January 14, 2010
If you follow our tweets you know that we are currently in the city of São Luís, at the home of my brother-in-law. Our trip was uneventful as far as we were concerned--no major car troubles, no accidents. Just as we were leaving the city of Picos, climbing the ridge that surrounds that city, we found traffic completely stopped. People were getting out of there cars and gathering in small groups to chat. Up ahead, we could see the cause of the delay:
A large truck was on its side, and men were attaching cables from three tow-trucks to attempt to right it. Having nothing else to do, Mikey and I went to investigate.
This is what we saw when we approached the truck. We asked a couple onlookers as to the fate of the driver, and they pointed to him, walking around, taking pictures with his cell phone as if nothing had happened. His wife--who was sitting on the passenger side(!) also survived with no harm. I have a picture of him, but decided not to include it for privacy reasons.
This is the dual trailer of the overturned truck. It was empty at this point, but at the time of the accident it was full--of corn.
Where did all the corn go? These local residents descended on the accident and "liberated" it. By the time we got there they were sifting through the dirt to get the last kernels.
A few of the more enterprising ones had brought burlap sacks, and these were stacked neatly to the sides.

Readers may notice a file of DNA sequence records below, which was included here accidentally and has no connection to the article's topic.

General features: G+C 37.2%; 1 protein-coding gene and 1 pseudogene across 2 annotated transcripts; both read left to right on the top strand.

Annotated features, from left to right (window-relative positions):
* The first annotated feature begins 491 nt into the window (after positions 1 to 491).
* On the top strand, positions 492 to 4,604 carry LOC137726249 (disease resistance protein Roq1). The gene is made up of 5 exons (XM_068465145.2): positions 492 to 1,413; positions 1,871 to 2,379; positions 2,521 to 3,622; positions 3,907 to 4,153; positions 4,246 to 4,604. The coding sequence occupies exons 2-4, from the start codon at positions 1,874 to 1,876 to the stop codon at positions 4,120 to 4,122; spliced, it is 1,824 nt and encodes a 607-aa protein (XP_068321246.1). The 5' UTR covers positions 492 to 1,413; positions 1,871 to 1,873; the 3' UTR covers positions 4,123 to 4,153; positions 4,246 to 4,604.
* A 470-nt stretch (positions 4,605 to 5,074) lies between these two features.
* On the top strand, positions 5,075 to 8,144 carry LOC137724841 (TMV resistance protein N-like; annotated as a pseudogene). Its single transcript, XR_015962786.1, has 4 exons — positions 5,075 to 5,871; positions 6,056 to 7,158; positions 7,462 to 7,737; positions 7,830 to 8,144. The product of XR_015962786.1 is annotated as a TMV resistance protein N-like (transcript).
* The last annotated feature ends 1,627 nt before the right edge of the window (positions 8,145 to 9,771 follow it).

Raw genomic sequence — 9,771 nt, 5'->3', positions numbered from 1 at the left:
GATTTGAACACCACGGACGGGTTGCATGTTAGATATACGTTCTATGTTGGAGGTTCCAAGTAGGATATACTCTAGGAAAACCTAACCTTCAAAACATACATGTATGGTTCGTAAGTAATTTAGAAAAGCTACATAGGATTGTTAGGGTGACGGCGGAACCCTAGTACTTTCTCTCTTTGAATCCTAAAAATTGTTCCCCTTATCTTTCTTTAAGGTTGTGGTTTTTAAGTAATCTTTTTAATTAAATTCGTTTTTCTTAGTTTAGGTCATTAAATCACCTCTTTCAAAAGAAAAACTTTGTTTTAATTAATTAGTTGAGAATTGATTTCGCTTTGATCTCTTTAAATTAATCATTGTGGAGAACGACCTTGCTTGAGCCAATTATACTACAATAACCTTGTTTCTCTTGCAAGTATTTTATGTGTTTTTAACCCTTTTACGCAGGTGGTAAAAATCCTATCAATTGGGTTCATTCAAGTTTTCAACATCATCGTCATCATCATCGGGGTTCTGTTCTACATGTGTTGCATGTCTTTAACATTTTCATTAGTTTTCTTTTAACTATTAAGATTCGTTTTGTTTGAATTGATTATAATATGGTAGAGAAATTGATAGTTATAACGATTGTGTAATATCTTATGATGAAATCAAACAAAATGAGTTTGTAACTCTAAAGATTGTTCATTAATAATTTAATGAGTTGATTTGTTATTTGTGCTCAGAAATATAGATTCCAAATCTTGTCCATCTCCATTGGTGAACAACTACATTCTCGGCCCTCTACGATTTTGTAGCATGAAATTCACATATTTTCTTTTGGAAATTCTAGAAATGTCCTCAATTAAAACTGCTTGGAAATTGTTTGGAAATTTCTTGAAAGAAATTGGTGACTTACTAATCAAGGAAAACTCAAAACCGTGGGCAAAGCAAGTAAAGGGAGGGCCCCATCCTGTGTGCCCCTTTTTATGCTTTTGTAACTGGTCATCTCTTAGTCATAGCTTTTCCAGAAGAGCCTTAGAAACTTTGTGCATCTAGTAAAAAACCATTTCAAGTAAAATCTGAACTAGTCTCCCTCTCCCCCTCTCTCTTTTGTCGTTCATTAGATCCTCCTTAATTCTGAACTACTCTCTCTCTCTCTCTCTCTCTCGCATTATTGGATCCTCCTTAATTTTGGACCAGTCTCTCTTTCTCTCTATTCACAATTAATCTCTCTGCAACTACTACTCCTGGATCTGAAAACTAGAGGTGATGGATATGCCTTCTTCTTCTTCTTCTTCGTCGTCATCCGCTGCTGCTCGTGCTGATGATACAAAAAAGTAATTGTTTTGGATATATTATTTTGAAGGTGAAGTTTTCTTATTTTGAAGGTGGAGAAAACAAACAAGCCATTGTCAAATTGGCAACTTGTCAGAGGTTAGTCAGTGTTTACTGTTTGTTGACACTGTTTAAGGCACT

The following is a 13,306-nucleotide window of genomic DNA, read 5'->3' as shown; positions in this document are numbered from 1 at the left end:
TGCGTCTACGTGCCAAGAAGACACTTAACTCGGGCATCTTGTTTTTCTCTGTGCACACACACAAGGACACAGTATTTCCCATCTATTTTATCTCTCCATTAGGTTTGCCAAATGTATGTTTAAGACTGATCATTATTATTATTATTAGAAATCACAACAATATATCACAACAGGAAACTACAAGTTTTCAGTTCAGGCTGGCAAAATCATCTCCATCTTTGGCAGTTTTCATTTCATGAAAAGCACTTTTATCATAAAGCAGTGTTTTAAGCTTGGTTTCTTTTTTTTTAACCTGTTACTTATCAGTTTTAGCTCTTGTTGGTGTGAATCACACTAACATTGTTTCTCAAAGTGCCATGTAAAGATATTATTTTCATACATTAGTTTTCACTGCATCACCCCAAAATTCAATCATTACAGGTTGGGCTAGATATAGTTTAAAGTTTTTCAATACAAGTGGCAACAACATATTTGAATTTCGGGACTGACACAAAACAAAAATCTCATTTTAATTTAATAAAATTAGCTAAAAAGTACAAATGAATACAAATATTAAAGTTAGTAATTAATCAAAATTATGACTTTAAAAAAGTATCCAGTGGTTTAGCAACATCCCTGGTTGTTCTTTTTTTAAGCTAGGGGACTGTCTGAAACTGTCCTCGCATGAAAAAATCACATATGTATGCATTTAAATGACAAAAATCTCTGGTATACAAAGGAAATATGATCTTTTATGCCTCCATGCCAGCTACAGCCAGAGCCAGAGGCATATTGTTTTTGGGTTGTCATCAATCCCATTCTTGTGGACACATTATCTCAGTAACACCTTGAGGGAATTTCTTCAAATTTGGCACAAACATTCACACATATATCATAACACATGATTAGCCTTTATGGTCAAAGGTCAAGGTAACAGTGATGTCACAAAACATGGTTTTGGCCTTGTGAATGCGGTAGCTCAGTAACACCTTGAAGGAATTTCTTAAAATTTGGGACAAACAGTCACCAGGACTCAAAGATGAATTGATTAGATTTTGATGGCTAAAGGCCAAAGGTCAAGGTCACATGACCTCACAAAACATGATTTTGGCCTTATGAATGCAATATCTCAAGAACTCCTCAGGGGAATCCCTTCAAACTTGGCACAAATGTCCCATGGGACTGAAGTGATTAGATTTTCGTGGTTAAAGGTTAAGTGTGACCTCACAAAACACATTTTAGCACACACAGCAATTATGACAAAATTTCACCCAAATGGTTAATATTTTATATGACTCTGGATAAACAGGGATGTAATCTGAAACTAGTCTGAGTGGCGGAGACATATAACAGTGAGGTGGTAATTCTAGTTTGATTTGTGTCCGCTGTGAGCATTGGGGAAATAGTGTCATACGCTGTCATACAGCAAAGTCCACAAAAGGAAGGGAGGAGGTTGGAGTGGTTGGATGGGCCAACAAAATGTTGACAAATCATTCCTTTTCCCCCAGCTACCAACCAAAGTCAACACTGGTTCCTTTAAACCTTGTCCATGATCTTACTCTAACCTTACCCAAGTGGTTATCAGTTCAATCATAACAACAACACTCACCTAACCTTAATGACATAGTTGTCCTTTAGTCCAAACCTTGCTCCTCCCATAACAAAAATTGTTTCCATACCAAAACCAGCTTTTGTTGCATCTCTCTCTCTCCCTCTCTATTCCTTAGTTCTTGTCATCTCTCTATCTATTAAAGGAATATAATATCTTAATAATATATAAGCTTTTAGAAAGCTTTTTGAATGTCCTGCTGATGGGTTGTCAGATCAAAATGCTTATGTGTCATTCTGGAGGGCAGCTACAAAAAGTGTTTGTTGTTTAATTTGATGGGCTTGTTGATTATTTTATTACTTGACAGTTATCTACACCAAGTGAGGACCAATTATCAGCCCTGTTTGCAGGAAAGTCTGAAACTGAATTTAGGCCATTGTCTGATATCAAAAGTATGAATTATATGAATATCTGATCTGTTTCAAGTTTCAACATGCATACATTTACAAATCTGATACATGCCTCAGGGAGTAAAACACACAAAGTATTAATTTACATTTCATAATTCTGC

Finally all the cables were attached, and it was time to pull.
As the tow-trucks strained their motors, the truck began to right itself. They soon found that they were pulling, not only the truck, but a portion of the guard rail. For a while it looked like they rail would prevent them from righting the vehicle.
Finally, with a loud "SNAP" the truck pulled free from the guard rail. The picture above shows the exact moment it hit the ground (notice the dust rising around it).
As we drove away I was reminded to pray for my brother David, who, every day, is driving a truck somewhere in the US. We also rejoiced at God's protection--a slight difference in our timing and we could have had a more "participative role" in the accident.
Talk back to the missionary: This was one of the most interesting dramas I have ever seen played out while on the road (that didn't involve mechanical failure of my own vehicle). What kind of interesting things have you seen while traveling?
Posted by Andrew on January 14, 2010 12:52 PM.
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